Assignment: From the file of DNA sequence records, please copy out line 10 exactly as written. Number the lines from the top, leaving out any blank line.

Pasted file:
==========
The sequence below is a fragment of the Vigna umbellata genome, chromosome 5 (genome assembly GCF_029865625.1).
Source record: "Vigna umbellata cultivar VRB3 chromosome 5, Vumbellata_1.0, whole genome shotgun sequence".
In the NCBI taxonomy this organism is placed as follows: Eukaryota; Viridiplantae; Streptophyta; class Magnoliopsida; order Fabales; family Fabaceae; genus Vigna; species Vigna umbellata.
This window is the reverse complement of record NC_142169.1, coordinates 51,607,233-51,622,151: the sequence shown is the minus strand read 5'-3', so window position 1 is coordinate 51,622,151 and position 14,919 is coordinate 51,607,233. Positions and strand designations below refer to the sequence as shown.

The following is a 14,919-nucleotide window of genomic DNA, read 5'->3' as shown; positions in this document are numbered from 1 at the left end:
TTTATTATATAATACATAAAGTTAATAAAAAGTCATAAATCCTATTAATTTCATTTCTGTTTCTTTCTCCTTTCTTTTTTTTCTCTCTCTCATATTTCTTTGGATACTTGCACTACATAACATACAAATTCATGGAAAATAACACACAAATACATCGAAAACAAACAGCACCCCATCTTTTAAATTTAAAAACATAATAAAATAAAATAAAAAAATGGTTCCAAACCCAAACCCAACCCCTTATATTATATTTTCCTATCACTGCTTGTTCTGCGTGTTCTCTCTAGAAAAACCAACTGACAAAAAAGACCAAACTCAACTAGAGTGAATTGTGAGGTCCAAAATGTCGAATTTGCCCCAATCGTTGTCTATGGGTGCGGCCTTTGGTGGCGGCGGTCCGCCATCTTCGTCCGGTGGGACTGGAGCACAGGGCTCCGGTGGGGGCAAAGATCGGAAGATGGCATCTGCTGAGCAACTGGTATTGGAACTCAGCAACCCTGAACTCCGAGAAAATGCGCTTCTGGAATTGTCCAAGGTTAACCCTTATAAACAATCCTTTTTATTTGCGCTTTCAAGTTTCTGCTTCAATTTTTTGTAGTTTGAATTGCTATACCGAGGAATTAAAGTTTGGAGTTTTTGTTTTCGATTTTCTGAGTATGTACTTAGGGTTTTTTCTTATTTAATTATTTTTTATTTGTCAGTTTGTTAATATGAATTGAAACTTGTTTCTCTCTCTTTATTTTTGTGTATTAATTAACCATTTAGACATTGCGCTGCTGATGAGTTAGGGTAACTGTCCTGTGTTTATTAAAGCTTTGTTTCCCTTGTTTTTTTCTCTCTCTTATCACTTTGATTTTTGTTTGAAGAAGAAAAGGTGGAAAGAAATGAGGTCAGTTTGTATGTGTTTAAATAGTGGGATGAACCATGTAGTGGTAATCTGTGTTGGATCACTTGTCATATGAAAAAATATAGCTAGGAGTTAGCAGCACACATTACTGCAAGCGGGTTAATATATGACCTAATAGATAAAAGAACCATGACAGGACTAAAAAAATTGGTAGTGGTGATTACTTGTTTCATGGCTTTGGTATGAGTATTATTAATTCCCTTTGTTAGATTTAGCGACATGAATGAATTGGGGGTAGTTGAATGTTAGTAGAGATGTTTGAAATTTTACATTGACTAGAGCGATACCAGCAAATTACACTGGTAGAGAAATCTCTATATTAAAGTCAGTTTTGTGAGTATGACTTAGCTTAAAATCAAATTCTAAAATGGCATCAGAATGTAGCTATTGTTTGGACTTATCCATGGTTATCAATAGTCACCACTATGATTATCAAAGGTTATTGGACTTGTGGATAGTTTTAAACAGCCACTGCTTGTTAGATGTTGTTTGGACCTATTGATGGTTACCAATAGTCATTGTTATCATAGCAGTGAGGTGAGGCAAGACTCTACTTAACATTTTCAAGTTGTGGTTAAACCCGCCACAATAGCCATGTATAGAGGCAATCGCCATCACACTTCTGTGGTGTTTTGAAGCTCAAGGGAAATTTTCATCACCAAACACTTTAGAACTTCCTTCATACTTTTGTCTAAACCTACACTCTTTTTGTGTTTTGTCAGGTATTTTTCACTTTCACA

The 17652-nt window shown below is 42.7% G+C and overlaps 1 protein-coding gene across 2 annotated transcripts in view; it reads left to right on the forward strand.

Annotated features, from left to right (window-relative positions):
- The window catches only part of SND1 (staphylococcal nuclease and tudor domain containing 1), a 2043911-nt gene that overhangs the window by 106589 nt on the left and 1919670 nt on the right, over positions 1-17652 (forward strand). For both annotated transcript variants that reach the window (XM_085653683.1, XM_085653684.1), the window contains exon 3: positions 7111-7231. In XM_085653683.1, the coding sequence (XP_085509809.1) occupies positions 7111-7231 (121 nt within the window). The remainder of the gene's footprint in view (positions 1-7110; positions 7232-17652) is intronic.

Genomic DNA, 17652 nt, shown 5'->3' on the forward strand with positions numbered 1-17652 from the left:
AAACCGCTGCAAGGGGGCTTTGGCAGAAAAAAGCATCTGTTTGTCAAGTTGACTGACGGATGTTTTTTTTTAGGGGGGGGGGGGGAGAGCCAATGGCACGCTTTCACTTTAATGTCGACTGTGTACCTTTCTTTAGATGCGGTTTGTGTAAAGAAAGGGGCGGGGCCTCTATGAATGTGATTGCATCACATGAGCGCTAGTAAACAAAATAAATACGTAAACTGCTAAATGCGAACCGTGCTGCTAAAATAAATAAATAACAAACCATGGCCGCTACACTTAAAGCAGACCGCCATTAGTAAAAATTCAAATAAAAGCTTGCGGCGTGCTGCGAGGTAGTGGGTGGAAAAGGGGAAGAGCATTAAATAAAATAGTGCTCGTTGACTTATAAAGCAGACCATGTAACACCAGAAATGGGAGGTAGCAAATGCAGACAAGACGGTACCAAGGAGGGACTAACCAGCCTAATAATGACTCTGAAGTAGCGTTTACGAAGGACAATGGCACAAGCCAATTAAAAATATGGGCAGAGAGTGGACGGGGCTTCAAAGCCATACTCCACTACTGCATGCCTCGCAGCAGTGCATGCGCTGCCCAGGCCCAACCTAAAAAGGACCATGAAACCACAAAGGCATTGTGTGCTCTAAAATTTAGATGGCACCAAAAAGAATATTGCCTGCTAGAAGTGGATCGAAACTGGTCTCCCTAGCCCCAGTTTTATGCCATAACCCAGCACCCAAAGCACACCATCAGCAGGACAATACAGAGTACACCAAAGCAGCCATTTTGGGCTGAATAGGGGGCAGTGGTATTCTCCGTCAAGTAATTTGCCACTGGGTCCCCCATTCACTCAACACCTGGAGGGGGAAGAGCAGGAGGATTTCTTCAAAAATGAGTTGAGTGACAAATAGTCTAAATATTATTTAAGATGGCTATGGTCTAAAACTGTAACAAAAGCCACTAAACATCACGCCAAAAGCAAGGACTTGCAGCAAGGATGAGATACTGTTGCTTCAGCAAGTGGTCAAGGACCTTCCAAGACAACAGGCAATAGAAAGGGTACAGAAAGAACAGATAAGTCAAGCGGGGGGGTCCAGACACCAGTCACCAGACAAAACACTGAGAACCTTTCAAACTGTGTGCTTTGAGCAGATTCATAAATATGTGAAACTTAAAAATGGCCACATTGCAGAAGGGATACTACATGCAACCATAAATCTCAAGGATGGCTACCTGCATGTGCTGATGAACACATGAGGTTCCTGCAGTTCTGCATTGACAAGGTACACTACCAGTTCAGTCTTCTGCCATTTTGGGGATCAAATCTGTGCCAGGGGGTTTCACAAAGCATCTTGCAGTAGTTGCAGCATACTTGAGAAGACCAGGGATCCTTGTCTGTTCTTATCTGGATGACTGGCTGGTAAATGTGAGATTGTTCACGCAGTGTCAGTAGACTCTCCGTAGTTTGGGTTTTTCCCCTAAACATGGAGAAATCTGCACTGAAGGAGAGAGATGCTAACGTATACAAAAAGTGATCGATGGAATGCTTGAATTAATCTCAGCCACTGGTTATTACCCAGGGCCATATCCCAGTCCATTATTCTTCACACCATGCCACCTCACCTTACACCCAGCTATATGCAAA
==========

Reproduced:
Genomic DNA, 17652 nt, shown 5'->3' on the forward strand with positions numbered 1-17652 from the left: